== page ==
The possibility of avoiding expensive load peaks and electricity purchases through optimised own power generation plays a major role in the economic feasibility of load management. The integration of load management for grid stability also improves the efficiency potential of the network by identifying different types of demands and directing energy flow to specific areas, so as to avoid waste within the microgrid as a whole. For instance, by monitoring the generation, allocation and demand, the high capacity of PV power generated at midday can be directed to be used for the operation of an air conditioning system (which is in high demand at midday). In many cases, energy that is normally considered waste, can be used proactively elsewhere within the system, as often the case with thermal energy- the CHP system is a good example of sufficiency use of thermal energy as a biproduct.
For the required connectivity between individual producers and consumers with each other and the public grid interface, remotely readable smart sensors and meters are installed on site. The digital communication protocol used, is the innovative LoRaWAN wireless radio system. It is highly effective for the digital coverage of large building estates due to the long range and low energy consumption of the individual transmitters and receivers. This sensor technology is coupled with cenero.one, the company's own energy management system, and a load management system, using a central software platform. Using a combination of software and hardware, specifically calculated together with Stadtwerke Leipzig, the microgrid is coupled to the upstream public grid.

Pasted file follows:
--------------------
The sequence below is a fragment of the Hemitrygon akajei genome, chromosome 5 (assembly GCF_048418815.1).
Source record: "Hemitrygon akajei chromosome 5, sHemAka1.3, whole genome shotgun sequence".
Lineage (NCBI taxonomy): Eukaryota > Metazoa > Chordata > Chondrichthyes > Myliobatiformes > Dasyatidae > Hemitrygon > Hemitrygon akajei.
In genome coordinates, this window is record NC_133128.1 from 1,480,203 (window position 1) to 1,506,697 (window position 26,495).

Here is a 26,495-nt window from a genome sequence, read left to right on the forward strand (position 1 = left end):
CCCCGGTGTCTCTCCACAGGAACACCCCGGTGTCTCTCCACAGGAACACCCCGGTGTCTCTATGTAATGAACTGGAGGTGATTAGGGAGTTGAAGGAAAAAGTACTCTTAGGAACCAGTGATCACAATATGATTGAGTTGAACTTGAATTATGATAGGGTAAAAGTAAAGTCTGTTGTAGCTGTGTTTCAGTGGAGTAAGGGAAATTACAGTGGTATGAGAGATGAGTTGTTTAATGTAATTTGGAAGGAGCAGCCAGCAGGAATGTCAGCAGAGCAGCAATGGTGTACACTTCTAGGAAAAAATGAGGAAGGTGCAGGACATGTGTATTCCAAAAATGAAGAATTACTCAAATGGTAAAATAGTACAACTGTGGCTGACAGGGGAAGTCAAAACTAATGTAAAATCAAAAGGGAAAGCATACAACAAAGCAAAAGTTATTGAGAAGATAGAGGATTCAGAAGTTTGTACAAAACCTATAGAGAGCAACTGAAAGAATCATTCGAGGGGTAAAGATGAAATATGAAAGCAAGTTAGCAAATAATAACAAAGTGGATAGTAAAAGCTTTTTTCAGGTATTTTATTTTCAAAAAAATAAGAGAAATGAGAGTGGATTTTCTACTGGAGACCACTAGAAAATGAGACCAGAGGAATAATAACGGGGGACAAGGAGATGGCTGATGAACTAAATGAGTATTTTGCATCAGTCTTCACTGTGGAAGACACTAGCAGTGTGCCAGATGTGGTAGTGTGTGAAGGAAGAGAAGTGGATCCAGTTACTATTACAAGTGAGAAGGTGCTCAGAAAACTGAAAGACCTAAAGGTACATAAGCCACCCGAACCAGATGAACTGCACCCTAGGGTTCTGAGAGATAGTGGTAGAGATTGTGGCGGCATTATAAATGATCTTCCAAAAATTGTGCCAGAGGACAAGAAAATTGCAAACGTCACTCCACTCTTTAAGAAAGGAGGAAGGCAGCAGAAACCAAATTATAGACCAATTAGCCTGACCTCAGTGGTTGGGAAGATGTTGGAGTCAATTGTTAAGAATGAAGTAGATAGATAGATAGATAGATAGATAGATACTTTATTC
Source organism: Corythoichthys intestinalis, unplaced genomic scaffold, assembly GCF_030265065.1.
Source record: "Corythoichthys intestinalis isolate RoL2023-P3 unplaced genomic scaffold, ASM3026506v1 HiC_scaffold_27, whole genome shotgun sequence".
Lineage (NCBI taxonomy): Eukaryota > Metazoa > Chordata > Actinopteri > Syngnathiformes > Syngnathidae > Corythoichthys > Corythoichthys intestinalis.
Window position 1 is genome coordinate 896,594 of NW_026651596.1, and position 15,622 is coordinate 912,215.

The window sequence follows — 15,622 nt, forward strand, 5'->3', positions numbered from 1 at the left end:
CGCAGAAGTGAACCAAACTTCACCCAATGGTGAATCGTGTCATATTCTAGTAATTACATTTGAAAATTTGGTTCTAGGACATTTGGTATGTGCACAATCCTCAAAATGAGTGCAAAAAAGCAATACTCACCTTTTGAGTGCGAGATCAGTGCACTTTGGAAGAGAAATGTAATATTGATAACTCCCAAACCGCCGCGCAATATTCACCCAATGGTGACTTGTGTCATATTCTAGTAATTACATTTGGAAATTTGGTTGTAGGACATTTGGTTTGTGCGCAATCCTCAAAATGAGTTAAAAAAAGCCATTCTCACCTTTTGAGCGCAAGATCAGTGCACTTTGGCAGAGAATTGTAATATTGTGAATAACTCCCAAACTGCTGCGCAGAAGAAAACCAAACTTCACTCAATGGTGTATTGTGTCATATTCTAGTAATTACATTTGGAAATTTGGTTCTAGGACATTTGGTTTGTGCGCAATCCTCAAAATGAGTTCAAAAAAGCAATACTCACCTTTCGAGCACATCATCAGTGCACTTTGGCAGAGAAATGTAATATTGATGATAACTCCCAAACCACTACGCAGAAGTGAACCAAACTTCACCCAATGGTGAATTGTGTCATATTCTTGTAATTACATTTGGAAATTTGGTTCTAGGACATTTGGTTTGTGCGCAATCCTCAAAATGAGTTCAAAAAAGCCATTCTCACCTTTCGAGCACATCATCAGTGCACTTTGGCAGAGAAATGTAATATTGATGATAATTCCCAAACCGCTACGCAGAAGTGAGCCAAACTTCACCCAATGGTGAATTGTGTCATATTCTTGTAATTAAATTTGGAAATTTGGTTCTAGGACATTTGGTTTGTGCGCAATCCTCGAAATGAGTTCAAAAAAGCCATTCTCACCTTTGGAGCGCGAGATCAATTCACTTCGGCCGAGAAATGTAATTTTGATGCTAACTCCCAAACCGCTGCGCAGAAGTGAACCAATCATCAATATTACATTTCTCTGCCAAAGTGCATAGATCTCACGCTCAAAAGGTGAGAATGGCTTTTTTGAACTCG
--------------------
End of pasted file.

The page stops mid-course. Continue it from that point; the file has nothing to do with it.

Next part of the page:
Cenero.one gives you a graphic, easy to analyse, view of the production and consumption of all your energy sources on one platform, allowing you to make direct comparisons and to manage the balancing of the network effortlessly. Automated alerting systems, linked to a notification feature can be activated to inform you if there are any unusual loads produced or consumed. The software’s learning potential allows it to forecast fairly accurate patterns for future usage, allowing you to strategize the energy flows in advance. The platform also makes the detection and locating of loses simple. A further advantage is the accuracy and transparency of the available data needed for billing of tenant consumption, which is a vital point to consider within a microgrid.